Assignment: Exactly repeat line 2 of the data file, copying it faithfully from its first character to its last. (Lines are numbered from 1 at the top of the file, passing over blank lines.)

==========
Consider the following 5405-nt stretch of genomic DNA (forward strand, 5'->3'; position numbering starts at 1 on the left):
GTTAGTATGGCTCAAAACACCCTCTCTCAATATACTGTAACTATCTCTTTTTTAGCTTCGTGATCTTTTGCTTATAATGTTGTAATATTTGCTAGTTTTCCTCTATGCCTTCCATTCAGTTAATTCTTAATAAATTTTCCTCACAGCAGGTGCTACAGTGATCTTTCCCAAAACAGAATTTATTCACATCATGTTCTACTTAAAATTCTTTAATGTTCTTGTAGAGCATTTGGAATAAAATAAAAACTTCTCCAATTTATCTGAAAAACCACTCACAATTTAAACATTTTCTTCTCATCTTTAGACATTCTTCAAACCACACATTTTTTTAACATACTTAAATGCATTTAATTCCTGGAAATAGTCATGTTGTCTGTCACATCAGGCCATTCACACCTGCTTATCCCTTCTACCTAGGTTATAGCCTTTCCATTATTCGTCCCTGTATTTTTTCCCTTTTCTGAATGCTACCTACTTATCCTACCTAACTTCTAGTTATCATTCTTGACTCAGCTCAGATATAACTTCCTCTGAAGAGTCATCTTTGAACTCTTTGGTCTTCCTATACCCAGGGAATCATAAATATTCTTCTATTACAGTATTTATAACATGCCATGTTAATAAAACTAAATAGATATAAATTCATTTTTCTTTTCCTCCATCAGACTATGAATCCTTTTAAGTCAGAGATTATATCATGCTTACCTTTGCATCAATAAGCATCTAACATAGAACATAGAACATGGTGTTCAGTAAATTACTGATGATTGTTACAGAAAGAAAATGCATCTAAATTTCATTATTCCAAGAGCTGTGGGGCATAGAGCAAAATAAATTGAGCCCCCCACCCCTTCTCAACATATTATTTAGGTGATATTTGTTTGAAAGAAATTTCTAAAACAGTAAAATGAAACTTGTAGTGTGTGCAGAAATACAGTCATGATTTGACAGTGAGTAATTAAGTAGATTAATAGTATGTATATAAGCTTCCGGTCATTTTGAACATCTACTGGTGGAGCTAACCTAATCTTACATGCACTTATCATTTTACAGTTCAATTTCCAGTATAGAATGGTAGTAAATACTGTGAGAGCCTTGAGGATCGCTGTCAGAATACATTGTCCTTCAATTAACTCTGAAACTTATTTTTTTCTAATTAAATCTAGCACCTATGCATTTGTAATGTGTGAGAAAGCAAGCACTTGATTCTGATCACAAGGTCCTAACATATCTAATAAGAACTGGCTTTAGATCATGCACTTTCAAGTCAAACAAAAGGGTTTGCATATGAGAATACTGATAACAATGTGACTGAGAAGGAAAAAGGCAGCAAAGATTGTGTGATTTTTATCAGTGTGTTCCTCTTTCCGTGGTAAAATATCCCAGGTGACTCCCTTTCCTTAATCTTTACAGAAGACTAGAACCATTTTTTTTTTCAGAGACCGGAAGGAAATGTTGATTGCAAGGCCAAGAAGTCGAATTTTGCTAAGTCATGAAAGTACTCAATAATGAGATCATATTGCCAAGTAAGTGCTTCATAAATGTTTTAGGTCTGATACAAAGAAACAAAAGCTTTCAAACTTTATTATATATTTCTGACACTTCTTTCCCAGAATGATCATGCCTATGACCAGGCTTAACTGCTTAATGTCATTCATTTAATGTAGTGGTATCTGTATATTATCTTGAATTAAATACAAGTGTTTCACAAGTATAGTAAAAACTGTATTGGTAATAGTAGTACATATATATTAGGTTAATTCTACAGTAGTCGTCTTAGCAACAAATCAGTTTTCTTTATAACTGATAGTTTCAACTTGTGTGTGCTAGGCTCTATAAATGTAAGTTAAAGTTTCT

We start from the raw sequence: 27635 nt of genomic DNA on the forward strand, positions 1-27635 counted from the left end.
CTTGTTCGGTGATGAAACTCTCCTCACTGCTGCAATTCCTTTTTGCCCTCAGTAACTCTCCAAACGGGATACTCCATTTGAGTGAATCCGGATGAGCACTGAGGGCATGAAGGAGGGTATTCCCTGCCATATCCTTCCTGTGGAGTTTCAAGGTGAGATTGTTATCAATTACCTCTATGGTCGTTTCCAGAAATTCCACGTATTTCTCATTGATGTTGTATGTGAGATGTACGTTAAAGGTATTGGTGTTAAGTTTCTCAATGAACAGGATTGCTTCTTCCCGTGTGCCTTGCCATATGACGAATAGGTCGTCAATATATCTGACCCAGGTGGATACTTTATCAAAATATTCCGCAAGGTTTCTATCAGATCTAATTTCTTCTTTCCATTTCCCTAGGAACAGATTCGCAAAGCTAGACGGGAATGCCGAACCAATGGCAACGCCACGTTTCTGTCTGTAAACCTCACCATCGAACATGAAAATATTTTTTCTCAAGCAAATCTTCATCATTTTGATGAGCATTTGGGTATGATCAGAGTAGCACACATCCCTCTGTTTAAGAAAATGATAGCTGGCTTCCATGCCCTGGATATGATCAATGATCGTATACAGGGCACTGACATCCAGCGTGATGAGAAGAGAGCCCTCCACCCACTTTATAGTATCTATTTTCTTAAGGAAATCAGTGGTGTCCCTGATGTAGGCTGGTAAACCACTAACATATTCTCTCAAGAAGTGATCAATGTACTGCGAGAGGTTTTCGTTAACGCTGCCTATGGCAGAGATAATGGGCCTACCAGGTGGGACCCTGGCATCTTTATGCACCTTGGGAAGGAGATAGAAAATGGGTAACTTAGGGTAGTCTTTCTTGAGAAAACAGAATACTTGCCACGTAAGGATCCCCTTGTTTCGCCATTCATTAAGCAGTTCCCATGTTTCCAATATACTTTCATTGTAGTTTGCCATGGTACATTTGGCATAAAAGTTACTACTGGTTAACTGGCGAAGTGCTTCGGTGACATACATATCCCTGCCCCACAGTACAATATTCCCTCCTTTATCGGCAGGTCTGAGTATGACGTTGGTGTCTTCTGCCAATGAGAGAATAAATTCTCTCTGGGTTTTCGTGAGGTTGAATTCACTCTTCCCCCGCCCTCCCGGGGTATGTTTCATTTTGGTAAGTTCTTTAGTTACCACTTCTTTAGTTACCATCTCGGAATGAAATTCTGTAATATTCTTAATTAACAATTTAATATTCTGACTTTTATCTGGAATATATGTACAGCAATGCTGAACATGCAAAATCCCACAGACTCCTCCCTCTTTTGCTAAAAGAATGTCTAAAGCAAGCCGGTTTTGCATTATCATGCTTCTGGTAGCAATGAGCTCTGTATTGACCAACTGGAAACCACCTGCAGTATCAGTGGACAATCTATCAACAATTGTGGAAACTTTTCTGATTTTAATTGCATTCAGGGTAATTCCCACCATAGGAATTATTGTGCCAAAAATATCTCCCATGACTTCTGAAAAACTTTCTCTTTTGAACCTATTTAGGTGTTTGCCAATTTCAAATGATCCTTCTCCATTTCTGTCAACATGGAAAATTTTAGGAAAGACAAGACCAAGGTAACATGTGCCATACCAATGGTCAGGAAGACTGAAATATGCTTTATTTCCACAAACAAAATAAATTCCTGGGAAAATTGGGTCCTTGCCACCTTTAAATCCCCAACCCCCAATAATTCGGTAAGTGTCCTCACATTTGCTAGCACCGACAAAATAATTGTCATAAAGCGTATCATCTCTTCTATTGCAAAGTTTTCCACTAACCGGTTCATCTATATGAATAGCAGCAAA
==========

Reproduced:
GTTAGTATGGCTCAAAACACCCTCTCTCAATATACTGTAACTATCTCTTTTTTAGCTTCGTGATCTTTTGCTTATAATGTTGTAATATTTGCTAGTTTTCCTCTATGCCTTCCATTCAGTTAATTCTTAATAAATTTTCCTCACAGCAGGTGCTACAGTGATCTTTCCCAAAACAGAATTTATTCACATCATGTTCTACTTAAAATTCTTTAATGTTCTTGTAGAGCATTTGGAATAAAATAAAAACTTCTCCAATTTATCTGAAAAACCACTCACAATTTAAACATTTTCTTCTCATCTTTAGACATTCTTCAAACCACACATTTTTTTAACATACTTAAATGCATTTAATTCCTGGAAATAGTCATGTTGTCTGTCACATCAGGCCATTCACACCTGCTTATCCCTTCTACCTAGGTTATAGCCTTTCCATTATTCGTCCCTGTATTTTTTCCCTTTTCTGAATGCTACCTACTTATCCTACCTAACTTCTAGTTATCATTCTTGACTCAGCTCAGATATAACTTCCTCTGAAGAGTCATCTTTGAACTCTTTGGTCTTCCTATACCCAGGGAATCATAAATATTCTTCTATTACAGTATTTATAACATGCCATGTTAATAAAACTAAATAGATATAAATTCATTTTTCTTTTCCTCCATCAGACTATGAATCCTTTTAAGTCAGAGATTATATCATGCTTACCTTTGCATCAATAAGCATCTAACATAGAACATAGAACATGGTGTTCAGTAAATTACTGATGATTGTTACAGAAAGAAAATGCATCTAAATTTCATTATTCCAAGAGCTGTGGGGCATAGAGCAAAATAAATTGAGCCCCCCACCCCTTCTCAACATATTATTTAGGTGATATTTGTTTGAAAGAAATTTCTAAAACAGTAAAATGAAACTTGTAGTGTGTGCAGAAATACAGTCATGATTTGACAGTGAGTAATTAAGTAGATTAATAGTATGTATATAAGCTTCCGGTCATTTTGAACATCTACTGGTGGAGCTAACCTAATCTTACATGCACTTATCATTTTACAGTTCAATTTCCAGTATAGAATGGTAGTAAATACTGTGAGAGCCTTGAGGATCGCTGTCAGAATACATTGTCCTTCAATTAACTCTGAAACTTATTTTTTTCTAATTAAATCTAGCACCTATGCATTTGTAATGTGTGAGAAAGCAAGCACTTGATTCTGATCACAAGGTCCTAACATATCTAATAAGAACTGGCTTTAGATCATGCACTTTCAAGTCAAACAAAAGGGTTTGCATATGAGAATACTGATAACAATGTGACTGAGAAGGAAAAAGGCAGCAAAGATTGTGTGATTTTTATCAGTGTGTTCCTCTTTCCGTGGTAAAATATCCCAGGTGACTCCCTTTCCTTAATCTTTACAGAAGACTAGAACCATTTTTTTTTTCAGAGACCGGAAGGAAATGTTGATTGCAAGGCCAAGAAGTCGAATTTTGCTAAGTCATGAAAGTACTCAATAATGAGATCATATTGCCAAGTAAGTGCTTCATAAATGTTTTAGGTCTGATACAAAGAAACAAAAGCTTTCAAACTTTATTATATATTTCTGACACTTCTTTCCCAGAATGATCATGCCTATGACCAGGCTTAACTGCTTAATGTCATTCATTTAATGTAGTGGTATCTGTATATTATCTTGAATTAAATACAAGTGTTTCACAAGTATAGTAAAAACTGTATTGGTAATAGTAGTACATATATATTAGGTTAATTCTACAGTAGTCGTCTTAGCAACAAATCAGTTTTCTTTATAACTGATAGTTTCAACTTGTGTGTGCTAGGCTCTATAAATGTAAGTTAAAGTTTCT